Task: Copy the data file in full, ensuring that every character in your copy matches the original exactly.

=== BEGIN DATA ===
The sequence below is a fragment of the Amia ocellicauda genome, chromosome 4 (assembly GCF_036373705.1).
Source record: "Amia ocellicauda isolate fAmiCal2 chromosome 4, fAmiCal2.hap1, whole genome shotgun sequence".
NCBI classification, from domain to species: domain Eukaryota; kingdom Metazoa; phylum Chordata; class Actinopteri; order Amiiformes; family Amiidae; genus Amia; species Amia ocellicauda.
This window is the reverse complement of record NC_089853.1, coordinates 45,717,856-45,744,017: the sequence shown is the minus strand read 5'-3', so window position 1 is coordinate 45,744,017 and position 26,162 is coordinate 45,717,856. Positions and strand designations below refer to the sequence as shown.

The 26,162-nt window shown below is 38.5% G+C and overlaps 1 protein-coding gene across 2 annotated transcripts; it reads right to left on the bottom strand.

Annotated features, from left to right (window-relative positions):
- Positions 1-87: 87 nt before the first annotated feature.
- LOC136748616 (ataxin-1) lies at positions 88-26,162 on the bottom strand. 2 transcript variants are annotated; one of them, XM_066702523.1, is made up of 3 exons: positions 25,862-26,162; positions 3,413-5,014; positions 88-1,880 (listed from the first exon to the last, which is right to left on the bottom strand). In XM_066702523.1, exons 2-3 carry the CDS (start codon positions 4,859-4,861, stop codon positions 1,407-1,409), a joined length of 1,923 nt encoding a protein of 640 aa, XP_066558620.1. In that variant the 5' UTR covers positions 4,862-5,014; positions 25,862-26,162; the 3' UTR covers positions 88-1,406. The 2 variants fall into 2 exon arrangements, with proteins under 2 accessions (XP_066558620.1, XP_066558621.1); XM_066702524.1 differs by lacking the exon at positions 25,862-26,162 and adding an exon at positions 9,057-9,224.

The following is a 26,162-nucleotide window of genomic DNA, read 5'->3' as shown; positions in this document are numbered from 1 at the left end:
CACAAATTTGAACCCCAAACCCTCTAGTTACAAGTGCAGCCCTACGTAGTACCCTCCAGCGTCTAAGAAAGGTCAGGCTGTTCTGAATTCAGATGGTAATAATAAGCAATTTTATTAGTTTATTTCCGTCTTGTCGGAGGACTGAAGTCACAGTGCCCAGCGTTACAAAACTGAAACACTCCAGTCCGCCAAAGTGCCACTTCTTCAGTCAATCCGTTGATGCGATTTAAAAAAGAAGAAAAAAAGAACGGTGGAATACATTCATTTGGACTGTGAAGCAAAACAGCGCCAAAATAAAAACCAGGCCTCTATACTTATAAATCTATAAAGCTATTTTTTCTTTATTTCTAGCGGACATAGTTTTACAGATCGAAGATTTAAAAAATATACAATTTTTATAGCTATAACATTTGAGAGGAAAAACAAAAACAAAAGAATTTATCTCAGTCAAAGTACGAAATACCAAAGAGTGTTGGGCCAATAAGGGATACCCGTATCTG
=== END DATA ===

The sequence below is a fragment of the Amia ocellicauda genome, chromosome 4 (assembly GCF_036373705.1).
Source record: "Amia ocellicauda isolate fAmiCal2 chromosome 4, fAmiCal2.hap1, whole genome shotgun sequence".
NCBI classification, from domain to species: domain Eukaryota; kingdom Metazoa; phylum Chordata; class Actinopteri; order Amiiformes; family Amiidae; genus Amia; species Amia ocellicauda.
This window is the reverse complement of record NC_089853.1, coordinates 45,717,856-45,744,017: the sequence shown is the minus strand read 5'-3', so window position 1 is coordinate 45,744,017 and position 26,162 is coordinate 45,717,856. Positions and strand designations below refer to the sequence as shown.

The 26,162-nt window shown below is 38.5% G+C and overlaps 1 protein-coding gene across 2 annotated transcripts; it reads right to left on the bottom strand.

Annotated features, from left to right (window-relative positions):
- Positions 1-87: 87 nt before the first annotated feature.
- LOC136748616 (ataxin-1) lies at positions 88-26,162 on the bottom strand. 2 transcript variants are annotated; one of them, XM_066702523.1, is made up of 3 exons: positions 25,862-26,162; positions 3,413-5,014; positions 88-1,880 (listed from the first exon to the last, which is right to left on the bottom strand). In XM_066702523.1, exons 2-3 carry the CDS (start codon positions 4,859-4,861, stop codon positions 1,407-1,409), a joined length of 1,923 nt encoding a protein of 640 aa, XP_066558620.1. In that variant the 5' UTR covers positions 4,862-5,014; positions 25,862-26,162; the 3' UTR covers positions 88-1,406. The 2 variants fall into 2 exon arrangements, with proteins under 2 accessions (XP_066558620.1, XP_066558621.1); XM_066702524.1 differs by lacking the exon at positions 25,862-26,162 and adding an exon at positions 9,057-9,224.

The following is a 26,162-nucleotide window of genomic DNA, read 5'->3' as shown; positions in this document are numbered from 1 at the left end:
CACAAATTTGAACCCCAAACCCTCTAGTTACAAGTGCAGCCCTACGTAGTACCCTCCAGCGTCTAAGAAAGGTCAGGCTGTTCTGAATTCAGATGGTAATAATAAGCAATTTTATTAGTTTATTTCCGTCTTGTCGGAGGACTGAAGTCACAGTGCCCAGCGTTACAAAACTGAAACACTCCAGTCCGCCAAAGTGCCACTTCTTCAGTCAATCCGTTGATGCGATTTAAAAAAGAAGAAAAAAAGAACGGTGGAATACATTCATTTGGACTGTGAAGCAAAACAGCGCCAAAATAAAAACCAGGCCTCTATACTTATAAATCTATAAAGCTATTTTTTCTTTATTTCTAGCGGACATAGTTTTACAGATCGAAGATTTAAAAAATATACAATTTTTATAGCTATAACATTTGAGAGGAAAAACAAAAACAAAAGAATTTATCTCAGTCAAAGTACGAAATACCAAAGAGTGTTGGGCCAATAAGGGATACCCGTATCTG